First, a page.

At the Gare du Nord one would not know what country one was in, except that such a mÃ©lange could not occur anywhere but in a few major Western cities. There are more French in Kensington (London) than in the Gare du Nord. This is not true cosmopolitanism, it is the reduction of everyone to the lowest common denominator, namely something akin to American ghetto culture. One’s sense of security is not heightened by observing how many of the young men jump the ticket barriers, quite openly and with a sense of entitlement on their faces, secure in the knowledge that no one will say, let alone do, anything about it. One is not surprised occasionally to observe a crime committed there; one is surprised that there are not many more.
But most of the people at the Gare du Nord are on their way either to or from work, mostly menial, one suspects, ill-paid and exhausting. They will go home to crime-ridden workers” barracks, the Brave New World of 1970s architects. We, the bourgeois, are dependent on them for many services that we take for granted; were it not for them, we should, among other things, have to look after our elderly ourselves. I suspect that the immigrants are what stand between our elderly and compulsory euthanasia, de facto or de jure. According to M. Lenglet, 30 percent of inheritances worth having are inherited by people themselves over the age of 70. If in addition to this unconscionable wait, people had to look after the elderly themselves, I think survival rates might be low.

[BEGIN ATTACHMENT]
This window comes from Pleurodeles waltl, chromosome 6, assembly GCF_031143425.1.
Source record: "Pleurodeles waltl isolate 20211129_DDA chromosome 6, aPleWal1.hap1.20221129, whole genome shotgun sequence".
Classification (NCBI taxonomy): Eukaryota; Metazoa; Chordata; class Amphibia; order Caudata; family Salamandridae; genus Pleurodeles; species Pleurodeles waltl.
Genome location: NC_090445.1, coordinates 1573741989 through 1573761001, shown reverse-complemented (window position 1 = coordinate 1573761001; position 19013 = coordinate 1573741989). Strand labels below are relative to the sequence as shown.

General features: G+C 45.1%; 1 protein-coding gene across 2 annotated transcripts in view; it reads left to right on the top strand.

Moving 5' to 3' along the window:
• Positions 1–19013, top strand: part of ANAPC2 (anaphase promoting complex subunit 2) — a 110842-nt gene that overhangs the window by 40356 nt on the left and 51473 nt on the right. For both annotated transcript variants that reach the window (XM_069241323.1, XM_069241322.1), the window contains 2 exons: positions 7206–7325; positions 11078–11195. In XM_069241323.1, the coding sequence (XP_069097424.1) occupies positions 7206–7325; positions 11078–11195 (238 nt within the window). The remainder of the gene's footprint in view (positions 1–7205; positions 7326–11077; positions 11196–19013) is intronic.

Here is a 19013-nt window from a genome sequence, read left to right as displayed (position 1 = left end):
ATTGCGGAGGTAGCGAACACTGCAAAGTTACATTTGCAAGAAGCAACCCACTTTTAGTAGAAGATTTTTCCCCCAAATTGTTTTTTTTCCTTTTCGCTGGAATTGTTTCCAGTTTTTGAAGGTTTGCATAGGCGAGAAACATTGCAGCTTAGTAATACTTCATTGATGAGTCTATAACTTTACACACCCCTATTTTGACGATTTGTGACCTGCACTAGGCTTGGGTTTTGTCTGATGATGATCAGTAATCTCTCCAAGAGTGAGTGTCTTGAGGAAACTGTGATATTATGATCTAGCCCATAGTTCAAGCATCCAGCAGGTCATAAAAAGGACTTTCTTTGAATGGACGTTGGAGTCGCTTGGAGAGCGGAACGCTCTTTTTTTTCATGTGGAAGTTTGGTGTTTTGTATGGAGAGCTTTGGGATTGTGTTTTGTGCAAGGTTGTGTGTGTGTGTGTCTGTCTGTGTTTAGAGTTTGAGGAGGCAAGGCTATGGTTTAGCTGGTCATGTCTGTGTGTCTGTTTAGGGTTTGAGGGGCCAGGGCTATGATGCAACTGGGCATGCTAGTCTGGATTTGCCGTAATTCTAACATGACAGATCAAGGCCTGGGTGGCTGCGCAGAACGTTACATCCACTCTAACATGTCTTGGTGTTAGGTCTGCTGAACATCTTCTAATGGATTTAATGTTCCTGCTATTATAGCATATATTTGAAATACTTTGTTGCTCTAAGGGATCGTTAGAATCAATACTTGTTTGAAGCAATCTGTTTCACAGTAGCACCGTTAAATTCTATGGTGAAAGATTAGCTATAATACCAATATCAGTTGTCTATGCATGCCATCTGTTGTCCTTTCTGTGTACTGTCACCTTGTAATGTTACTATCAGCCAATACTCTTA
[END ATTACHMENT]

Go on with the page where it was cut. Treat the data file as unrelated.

M. Lenglet’s France is a volatile mixture of privileged and highly educated bourgeois, poorly paid workers in precarious conditions, and an ever-increasing number of drones who are either retired or unemployed. Their interests do not coincide. France sounds rather like other countries I could name.
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